If you want to get rid of an old cell phone, Verizon Wireless could have a deal for you. Verizon has started a new program aimed at letting you dispose of a phone in an environmentally sound way while also benefiting community programs and giving credit toward a new phone or your phone bill.
Depending on the phone and what condition it's in, you might (or might not) get more for it financially by selling it on eBay. Yet Verizon's new Trade-In Program is actually an offshoot of Verizon's HopeLine, a nine-year program to help domestic violence victims by providing them with free refurbished cell phones and calling minutes.
How to Take Part
To participate in the Trade-In Program, you need to first visit Verizon's trade-in appraisal site and enter the make, model, and condition of your phone.
You'll be asked whether the display works, whether the display is cracked, and whether the phone could make outbound calls with a calling plan.
If your old phone has an appraisal value, Verizon will tell you the amount. If you want to return the device, you'll be given the option of either receiving a Verizon Wireless gift card for the appraisal value or donating the phone directly to HopeLine.
If either case, you'll then be sent a postage-paid envelope for returning the device. Phones with no appraisal value can still be returned for recycling, anyhow.
Even before the start of the Trade-In program, Verizon's HopeLine had already collected over 7 million phones, distributed more than 90,000 of them to domestic violence victims, and awarded more than $7.9 million in cash grants to groups working to stop domestic violence, according to a statement from Verizon Wireless.
Verizon had also "properly disposed" of almost 1.6 million used cell phones and kept more than 200 tons of electronic waste and batteries from being dumped into landfills.
Verizon has posted a video about HopeLine on YouTube.
Is This for You (and Your Phone)?
I went up to Verizon's trade-in appraisal site this week to get a quick look at how it works. You can get an instant appraisal on phone models already listed on the site.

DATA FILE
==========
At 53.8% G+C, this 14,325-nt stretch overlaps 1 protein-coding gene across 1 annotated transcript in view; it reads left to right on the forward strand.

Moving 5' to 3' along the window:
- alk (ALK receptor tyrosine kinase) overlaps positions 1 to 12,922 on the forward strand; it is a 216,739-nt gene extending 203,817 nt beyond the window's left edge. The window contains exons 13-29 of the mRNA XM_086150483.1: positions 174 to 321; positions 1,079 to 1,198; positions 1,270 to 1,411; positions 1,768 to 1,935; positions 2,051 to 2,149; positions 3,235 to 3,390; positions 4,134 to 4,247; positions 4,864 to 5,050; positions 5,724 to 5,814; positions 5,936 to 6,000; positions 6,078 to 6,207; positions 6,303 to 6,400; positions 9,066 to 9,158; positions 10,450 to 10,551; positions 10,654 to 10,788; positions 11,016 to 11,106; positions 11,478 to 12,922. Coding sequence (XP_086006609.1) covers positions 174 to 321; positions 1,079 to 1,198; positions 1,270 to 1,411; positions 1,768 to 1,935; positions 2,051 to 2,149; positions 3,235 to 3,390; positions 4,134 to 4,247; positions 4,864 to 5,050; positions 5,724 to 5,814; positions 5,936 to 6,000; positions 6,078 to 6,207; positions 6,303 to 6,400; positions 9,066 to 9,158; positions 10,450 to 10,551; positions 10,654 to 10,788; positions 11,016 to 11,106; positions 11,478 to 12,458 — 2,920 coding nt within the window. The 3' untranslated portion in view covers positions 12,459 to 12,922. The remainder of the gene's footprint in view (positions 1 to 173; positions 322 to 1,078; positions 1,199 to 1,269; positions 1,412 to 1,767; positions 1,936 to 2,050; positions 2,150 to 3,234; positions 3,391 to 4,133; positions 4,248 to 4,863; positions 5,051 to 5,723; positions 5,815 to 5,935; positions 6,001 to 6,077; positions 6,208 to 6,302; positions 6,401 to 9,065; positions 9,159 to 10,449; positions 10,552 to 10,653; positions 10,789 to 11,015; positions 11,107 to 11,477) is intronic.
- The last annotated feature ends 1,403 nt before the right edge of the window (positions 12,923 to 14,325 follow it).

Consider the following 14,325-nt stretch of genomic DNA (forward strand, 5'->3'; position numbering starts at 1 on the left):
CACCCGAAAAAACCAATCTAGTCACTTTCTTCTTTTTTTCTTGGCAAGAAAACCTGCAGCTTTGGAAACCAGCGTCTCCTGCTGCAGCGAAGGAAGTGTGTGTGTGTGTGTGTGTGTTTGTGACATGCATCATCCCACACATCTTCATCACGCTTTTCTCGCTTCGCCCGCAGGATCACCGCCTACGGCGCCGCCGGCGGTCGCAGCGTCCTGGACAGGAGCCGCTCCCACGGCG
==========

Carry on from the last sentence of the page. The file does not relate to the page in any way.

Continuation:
For other phone models, though, you need to enter the phone's model, make and condition, and then wait to receive appraisal information from Verizon by e-mail.
I got instant appraisals this week on three phones, in various conditions. An Sanyo feature phone in good shape, the 6780BLU, was appraised by Verizon at $7.00. Appraisal values were higher for two current smartphones in good condition, the RIM BlackBerry Storm2 ($15.40) and the Motorola Droid X ($43.40).
Yet a hypothetical Storm2 with a cracked and broken screen yielded an appraisal of $12.40. A Droid X with no outbound calling abilities netted $10.00.
In a comparison check on eBay, the Sanyo 6780BLU didn't show up for sale at all. Asking prices ranged from about $170 to $310 for the Storm2 and $250 to $450 for the Droid X.
There could be some other advantages to exchanging your phone with Verizon instead, aside from helping out some very worthy causes. You'd be spared the hassles of setting up accounts with both eBay and Paypal, taking a photo of the phone, posting a listing, and waiting for the buyer to pay.
Moreover, phones with dysfunctional screens or no outbound calling capabilities are probably unlikely to sell on eBay for much, if anything at all.
Strictly from a financial remuneration standpoint, the new Exchange Program would seem to make the most sense for users looking to dispose of either an older feature phone or a new but broken smartphone.
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